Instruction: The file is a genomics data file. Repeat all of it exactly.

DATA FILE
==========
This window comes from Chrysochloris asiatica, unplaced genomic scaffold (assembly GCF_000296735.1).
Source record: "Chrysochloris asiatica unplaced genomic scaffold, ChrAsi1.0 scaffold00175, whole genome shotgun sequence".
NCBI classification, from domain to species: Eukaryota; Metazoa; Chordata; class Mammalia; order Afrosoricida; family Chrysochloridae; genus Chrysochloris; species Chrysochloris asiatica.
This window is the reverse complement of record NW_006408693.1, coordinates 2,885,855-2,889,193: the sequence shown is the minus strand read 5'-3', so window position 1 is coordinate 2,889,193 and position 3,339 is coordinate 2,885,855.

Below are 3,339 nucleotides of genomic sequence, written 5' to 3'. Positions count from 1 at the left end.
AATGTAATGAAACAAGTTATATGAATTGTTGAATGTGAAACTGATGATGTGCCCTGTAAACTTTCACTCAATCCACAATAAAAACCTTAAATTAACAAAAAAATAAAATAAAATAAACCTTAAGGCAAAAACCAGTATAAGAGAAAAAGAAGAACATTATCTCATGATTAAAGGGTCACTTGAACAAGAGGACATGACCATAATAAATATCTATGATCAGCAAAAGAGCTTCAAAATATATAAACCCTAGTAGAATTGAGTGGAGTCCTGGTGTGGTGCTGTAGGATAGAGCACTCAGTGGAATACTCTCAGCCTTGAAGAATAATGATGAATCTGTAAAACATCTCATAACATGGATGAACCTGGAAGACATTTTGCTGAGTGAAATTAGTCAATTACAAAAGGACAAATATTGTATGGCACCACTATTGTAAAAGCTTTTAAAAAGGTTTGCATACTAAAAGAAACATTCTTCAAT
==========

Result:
This window comes from Chrysochloris asiatica, unplaced genomic scaffold (assembly GCF_000296735.1).
Source record: "Chrysochloris asiatica unplaced genomic scaffold, ChrAsi1.0 scaffold00175, whole genome shotgun sequence".
NCBI classification, from domain to species: Eukaryota; Metazoa; Chordata; class Mammalia; order Afrosoricida; family Chrysochloridae; genus Chrysochloris; species Chrysochloris asiatica.
This window is the reverse complement of record NW_006408693.1, coordinates 2,885,855-2,889,193: the sequence shown is the minus strand read 5'-3', so window position 1 is coordinate 2,889,193 and position 3,339 is coordinate 2,885,855.

Below are 3,339 nucleotides of genomic sequence, written 5' to 3'. Positions count from 1 at the left end.
AATGTAATGAAACAAGTTATATGAATTGTTGAATGTGAAACTGATGATGTGCCCTGTAAACTTTCACTCAATCCACAATAAAAACCTTAAATTAACAAAAAAATAAAATAAAATAAACCTTAAGGCAAAAACCAGTATAAGAGAAAAAGAAGAACATTATCTCATGATTAAAGGGTCACTTGAACAAGAGGACATGACCATAATAAATATCTATGATCAGCAAAAGAGCTTCAAAATATATAAACCCTAGTAGAATTGAGTGGAGTCCTGGTGTGGTGCTGTAGGATAGAGCACTCAGTGGAATACTCTCAGCCTTGAAGAATAATGATGAATCTGTAAAACATCTCATAACATGGATGAACCTGGAAGACATTTTGCTGAGTGAAATTAGTCAATTACAAAAGGACAAATATTGTATGGCACCACTATTGTAAAAGCTTTTAAAAAGGTTTGCATACTAAAAGAAACATTCTTCAAT